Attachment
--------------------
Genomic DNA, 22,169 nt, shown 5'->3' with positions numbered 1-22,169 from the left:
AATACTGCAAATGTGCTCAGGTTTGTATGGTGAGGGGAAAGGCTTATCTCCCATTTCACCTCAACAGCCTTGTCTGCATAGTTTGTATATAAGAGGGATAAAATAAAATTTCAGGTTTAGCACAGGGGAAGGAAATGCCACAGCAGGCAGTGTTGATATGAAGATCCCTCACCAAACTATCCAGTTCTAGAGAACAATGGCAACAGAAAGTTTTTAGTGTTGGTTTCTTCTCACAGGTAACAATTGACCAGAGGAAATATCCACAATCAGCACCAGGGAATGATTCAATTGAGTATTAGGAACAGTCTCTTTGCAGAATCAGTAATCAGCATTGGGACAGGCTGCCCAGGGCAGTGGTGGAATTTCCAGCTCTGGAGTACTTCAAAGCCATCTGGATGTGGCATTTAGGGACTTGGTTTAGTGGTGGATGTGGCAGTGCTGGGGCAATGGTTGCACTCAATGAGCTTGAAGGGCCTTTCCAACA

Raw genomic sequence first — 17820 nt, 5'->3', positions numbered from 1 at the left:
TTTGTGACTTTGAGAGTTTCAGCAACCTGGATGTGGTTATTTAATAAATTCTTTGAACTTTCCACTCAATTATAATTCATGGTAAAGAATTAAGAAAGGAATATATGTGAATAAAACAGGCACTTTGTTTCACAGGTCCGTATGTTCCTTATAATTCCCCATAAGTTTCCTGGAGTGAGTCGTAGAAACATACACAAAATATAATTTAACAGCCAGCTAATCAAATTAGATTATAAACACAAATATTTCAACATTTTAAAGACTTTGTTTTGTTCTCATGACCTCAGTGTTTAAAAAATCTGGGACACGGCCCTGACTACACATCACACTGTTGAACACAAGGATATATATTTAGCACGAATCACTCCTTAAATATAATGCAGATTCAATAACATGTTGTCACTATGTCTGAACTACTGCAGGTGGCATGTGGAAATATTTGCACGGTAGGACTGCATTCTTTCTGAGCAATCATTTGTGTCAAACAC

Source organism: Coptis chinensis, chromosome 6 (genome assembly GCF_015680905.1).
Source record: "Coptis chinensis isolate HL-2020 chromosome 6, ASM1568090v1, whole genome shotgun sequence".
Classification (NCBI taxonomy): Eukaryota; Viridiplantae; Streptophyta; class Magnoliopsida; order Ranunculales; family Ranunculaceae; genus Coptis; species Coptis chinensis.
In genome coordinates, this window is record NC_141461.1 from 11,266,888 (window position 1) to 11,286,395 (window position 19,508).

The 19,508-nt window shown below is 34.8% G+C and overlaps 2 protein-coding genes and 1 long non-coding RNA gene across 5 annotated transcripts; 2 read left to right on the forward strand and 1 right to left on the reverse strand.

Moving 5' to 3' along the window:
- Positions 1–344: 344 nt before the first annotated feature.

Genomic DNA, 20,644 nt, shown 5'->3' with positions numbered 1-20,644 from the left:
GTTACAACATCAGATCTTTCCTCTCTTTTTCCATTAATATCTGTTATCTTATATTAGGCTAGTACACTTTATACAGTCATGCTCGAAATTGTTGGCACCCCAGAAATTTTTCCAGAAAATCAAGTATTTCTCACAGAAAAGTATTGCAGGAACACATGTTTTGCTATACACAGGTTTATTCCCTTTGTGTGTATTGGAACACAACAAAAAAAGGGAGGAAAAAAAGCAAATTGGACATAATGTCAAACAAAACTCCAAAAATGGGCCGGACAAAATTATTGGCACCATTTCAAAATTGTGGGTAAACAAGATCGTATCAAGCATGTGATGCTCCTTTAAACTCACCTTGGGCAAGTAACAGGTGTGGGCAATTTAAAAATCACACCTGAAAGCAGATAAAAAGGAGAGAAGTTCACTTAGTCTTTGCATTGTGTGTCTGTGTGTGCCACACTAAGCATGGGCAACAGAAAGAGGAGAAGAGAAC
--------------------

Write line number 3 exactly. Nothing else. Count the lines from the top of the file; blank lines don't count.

Raw genomic sequence first — 17820 nt, 5'->3', positions numbered from 1 at the left: